Saturday, February 25, 2006
The Grateful Dead and Bob Dylan
Grateful Dead, "When I Paint My Masterpiece"
Grateful Dead, "She Belongs To Me"
Grateful Dead, "Maggie's Farm"
Grateful Dead, "Desolation Row"
Grateful Dead, "It's All Over Now, Baby Blue"
We've reached the end of the road with this Grateful Dead excursion, on to bigger and better things next week. Since I mentioned Bob Dylan in the context of the Grateful Dead, it seems fitting to bring those two figures together in these posts to close this series out. Dylan and the Dead have always had a special place in my heart, and so I want to highlight the important place that Dylan's songs played in the life of the Grateful Dead.
Honestly, these songs are good, but they are missing something to my ears. They tend to lose Dylan's voice, his darkness and anger. The closest the Dead come is in their beautiful and rare version of "She Belongs To Me," which achieves all of the sense of heartbreak and loss and emotional turmoil that the original had. However, I think for many people these might sound perfect, easier on the ears than Dylan's versions. Let's be honest, Dylan's most popular songs are the ones that were covered by Jimi Hendrix, The Byrds and Peter, Paul and Mary. Listen for yourself and decide.
The Dead and Dylan toured once in 1987, for a much maligned tour and album. Dylan was not at his peak, struggling with addiction, a less-than-stellar backing band and a worsening voice. It was best forgotten, a lost opportunity. After that, there were a few opening dates for Dylan on Dead tours, but nothing major. No, the way to see the influence is in their use of each other's songbooks for live shows. Dylan still plays an occasional Dead song to this day, an enduring testament to the influence and respect he has for their music. Above are some examples of the Dead's.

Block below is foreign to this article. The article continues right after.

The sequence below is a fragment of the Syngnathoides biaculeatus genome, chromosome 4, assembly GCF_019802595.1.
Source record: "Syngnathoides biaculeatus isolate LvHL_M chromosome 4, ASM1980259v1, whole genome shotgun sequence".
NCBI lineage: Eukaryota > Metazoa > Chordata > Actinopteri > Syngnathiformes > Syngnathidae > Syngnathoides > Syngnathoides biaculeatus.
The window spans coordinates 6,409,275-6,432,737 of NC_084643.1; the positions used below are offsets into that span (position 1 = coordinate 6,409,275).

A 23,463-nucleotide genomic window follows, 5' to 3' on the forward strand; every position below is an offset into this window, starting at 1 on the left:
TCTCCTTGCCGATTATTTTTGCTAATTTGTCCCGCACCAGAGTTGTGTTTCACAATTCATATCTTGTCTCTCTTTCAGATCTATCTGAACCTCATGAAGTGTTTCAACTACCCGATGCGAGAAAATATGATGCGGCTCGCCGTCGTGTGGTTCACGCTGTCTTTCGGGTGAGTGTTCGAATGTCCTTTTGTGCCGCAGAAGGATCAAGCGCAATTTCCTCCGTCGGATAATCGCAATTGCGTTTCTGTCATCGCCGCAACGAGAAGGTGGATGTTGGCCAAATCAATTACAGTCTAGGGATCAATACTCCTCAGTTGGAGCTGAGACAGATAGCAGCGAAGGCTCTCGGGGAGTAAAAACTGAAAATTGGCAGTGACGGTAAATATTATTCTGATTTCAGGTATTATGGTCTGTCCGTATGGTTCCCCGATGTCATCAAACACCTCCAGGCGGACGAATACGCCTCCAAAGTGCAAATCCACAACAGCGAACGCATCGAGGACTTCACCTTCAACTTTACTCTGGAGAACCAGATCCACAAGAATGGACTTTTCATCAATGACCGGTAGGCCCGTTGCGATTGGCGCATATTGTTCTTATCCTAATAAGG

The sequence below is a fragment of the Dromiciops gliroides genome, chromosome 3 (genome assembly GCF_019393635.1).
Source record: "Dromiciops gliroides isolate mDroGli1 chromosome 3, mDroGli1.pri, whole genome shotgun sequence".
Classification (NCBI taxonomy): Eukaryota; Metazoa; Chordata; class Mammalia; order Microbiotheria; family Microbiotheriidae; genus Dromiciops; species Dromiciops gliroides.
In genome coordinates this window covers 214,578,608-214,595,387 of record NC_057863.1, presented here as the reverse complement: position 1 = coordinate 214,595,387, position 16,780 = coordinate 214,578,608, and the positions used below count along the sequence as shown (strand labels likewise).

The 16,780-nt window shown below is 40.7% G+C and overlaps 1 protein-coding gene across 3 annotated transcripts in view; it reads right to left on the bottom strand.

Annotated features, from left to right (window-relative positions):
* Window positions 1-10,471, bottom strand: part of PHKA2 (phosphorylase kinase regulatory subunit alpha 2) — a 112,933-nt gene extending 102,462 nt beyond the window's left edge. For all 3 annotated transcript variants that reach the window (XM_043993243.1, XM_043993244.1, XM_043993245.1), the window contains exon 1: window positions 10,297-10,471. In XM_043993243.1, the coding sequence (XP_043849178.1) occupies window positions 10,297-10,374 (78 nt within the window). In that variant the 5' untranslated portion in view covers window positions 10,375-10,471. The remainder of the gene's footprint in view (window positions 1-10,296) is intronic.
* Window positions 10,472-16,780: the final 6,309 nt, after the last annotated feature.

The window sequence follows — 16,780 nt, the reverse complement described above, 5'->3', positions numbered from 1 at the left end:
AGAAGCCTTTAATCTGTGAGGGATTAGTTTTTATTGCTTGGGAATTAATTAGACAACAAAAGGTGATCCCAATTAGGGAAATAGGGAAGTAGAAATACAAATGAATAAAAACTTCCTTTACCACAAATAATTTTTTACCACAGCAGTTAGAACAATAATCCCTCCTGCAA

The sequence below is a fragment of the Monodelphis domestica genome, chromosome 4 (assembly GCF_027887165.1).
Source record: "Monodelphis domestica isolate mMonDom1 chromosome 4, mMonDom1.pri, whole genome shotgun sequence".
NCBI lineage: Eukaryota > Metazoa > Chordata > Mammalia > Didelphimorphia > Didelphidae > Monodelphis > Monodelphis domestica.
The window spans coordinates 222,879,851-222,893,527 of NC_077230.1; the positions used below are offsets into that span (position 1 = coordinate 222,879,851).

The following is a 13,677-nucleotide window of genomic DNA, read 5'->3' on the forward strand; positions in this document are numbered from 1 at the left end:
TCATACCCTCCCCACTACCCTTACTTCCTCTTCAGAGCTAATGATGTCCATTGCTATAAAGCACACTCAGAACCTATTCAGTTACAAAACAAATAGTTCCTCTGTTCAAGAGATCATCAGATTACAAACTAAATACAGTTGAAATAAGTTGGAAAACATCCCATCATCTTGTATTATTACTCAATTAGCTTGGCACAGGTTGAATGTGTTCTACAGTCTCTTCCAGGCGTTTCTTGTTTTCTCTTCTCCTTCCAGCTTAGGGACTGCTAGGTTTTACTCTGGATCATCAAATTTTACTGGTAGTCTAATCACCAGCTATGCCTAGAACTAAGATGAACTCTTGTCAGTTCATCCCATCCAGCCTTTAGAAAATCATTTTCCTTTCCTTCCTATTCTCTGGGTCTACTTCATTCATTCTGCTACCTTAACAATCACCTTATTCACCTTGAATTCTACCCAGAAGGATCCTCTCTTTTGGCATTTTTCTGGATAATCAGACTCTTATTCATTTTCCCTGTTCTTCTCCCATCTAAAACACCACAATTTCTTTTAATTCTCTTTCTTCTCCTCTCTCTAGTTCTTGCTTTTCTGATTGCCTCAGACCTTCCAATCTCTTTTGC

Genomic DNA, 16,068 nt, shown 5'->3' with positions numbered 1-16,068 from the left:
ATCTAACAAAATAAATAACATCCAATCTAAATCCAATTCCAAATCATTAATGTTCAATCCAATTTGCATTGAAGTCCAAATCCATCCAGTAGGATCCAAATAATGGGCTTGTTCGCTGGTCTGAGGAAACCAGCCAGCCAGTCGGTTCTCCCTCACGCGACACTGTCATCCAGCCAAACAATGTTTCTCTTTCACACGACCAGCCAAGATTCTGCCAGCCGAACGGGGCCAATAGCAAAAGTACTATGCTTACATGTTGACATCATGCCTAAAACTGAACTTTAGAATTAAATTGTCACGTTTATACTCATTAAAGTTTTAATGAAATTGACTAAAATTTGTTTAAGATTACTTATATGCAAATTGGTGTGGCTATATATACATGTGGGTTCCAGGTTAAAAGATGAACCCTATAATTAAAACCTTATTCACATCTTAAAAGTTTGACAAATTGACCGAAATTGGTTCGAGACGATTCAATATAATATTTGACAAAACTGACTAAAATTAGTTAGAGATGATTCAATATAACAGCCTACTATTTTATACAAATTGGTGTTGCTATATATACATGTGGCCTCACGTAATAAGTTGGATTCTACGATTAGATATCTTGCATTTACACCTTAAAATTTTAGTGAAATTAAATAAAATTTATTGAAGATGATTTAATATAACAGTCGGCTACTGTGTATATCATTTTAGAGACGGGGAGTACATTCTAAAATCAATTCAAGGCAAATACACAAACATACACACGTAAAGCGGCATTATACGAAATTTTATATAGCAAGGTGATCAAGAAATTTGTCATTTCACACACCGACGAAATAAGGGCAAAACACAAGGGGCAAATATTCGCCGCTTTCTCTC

-For those interested in further exploring the Grateful Dead and their music, I cannot recommend the Live Music Archive more highly. It is a database of nearly every recorded Grateful Dead concert in existence, available for your listening pleasure. It is an amazing resource, albeit a bit diminished.
As of today, you can only download audience recordings; soundboards can only be streamed. I'm not going to get into the controversy, but I will say that this was a terrible decision on the part of the band and a reverse in the open, sharing philosophy that has guided the band and its fans.
-Deadbase is another great resource, especially for guidance in exploring the band's history and the thousands of shows they played over the years. If you need to know how many times they played Philly in the 70s or how many times they played "Sugar Magnolia" as an encore, and I don't want to know what desperation lies behind such a need, this is the place to go.
-GD Radio is a streaming site bringing you nothing but the music of the Grateful Dead, a good option for those of us without Sirius.
-My first experience with the band's music came through David Gans' radio program, The Grateful Dead Hour, which ran weekly on WXPN in Philly. Well, it's still going strong years later after the band stopped existing, and I cannot recommend it more highly for those new to the band's music or unsure where to go for the best live stuff. David Gans even keep a blog detailing each episode the program.